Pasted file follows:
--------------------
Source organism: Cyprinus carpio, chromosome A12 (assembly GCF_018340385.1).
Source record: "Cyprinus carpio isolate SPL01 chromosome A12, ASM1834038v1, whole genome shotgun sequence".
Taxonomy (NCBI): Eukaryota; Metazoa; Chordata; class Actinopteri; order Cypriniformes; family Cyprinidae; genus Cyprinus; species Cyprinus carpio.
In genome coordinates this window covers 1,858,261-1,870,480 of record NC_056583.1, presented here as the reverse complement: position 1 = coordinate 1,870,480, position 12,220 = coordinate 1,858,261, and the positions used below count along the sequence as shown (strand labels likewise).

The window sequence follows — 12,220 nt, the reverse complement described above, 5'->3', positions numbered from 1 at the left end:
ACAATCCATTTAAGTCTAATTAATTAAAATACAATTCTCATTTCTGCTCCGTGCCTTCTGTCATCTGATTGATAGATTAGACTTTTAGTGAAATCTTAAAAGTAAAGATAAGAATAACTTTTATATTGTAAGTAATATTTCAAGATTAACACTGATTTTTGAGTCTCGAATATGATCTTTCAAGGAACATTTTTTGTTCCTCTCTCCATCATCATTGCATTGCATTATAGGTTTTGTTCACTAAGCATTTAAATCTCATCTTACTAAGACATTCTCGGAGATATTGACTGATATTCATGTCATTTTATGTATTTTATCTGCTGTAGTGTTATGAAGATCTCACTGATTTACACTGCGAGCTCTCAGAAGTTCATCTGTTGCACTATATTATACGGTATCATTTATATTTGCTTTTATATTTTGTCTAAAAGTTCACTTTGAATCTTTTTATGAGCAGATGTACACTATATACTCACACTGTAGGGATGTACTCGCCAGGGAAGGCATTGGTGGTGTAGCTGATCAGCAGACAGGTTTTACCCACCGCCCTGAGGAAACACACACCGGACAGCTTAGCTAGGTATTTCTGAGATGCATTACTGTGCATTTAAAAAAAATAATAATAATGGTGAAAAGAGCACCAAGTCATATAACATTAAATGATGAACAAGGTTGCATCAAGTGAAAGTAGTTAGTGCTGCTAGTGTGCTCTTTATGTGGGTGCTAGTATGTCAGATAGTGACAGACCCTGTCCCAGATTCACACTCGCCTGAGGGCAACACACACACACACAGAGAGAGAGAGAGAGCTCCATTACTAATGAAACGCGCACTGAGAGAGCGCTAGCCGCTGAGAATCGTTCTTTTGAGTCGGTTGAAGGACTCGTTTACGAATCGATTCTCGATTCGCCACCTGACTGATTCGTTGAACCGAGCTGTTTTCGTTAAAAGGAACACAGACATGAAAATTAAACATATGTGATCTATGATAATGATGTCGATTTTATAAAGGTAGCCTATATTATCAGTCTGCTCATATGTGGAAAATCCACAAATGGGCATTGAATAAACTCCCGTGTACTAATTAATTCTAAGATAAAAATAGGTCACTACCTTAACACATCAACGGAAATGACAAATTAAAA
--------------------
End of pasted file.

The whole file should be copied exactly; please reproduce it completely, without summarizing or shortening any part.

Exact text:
Source organism: Cyprinus carpio, chromosome A12 (assembly GCF_018340385.1).
Source record: "Cyprinus carpio isolate SPL01 chromosome A12, ASM1834038v1, whole genome shotgun sequence".
Taxonomy (NCBI): Eukaryota; Metazoa; Chordata; class Actinopteri; order Cypriniformes; family Cyprinidae; genus Cyprinus; species Cyprinus carpio.
In genome coordinates this window covers 1,858,261-1,870,480 of record NC_056583.1, presented here as the reverse complement: position 1 = coordinate 1,870,480, position 12,220 = coordinate 1,858,261, and the positions used below count along the sequence as shown (strand labels likewise).

The window sequence follows — 12,220 nt, the reverse complement described above, 5'->3', positions numbered from 1 at the left end:
ACAATCCATTTAAGTCTAATTAATTAAAATACAATTCTCATTTCTGCTCCGTGCCTTCTGTCATCTGATTGATAGATTAGACTTTTAGTGAAATCTTAAAAGTAAAGATAAGAATAACTTTTATATTGTAAGTAATATTTCAAGATTAACACTGATTTTTGAGTCTCGAATATGATCTTTCAAGGAACATTTTTTGTTCCTCTCTCCATCATCATTGCATTGCATTATAGGTTTTGTTCACTAAGCATTTAAATCTCATCTTACTAAGACATTCTCGGAGATATTGACTGATATTCATGTCATTTTATGTATTTTATCTGCTGTAGTGTTATGAAGATCTCACTGATTTACACTGCGAGCTCTCAGAAGTTCATCTGTTGCACTATATTATACGGTATCATTTATATTTGCTTTTATATTTTGTCTAAAAGTTCACTTTGAATCTTTTTATGAGCAGATGTACACTATATACTCACACTGTAGGGATGTACTCGCCAGGGAAGGCATTGGTGGTGTAGCTGATCAGCAGACAGGTTTTACCCACCGCCCTGAGGAAACACACACCGGACAGCTTAGCTAGGTATTTCTGAGATGCATTACTGTGCATTTAAAAAAAATAATAATAATGGTGAAAAGAGCACCAAGTCATATAACATTAAATGATGAACAAGGTTGCATCAAGTGAAAGTAGTTAGTGCTGCTAGTGTGCTCTTTATGTGGGTGCTAGTATGTCAGATAGTGACAGACCCTGTCCCAGATTCACACTCGCCTGAGGGCAACACACACACACACAGAGAGAGAGAGAGAGCTCCATTACTAATGAAACGCGCACTGAGAGAGCGCTAGCCGCTGAGAATCGTTCTTTTGAGTCGGTTGAAGGACTCGTTTACGAATCGATTCTCGATTCGCCACCTGACTGATTCGTTGAACCGAGCTGTTTTCGTTAAAAGGAACACAGACATGAAAATTAAACATATGTGATCTATGATAATGATGTCGATTTTATAAAGGTAGCCTATATTATCAGTCTGCTCATATGTGGAAAATCCACAAATGGGCATTGAATAAACTCCCGTGTACTAATTAATTCTAAGATAAAAATAGGTCACTACCTTAACACATCAACGGAAATGACAAATTAAAA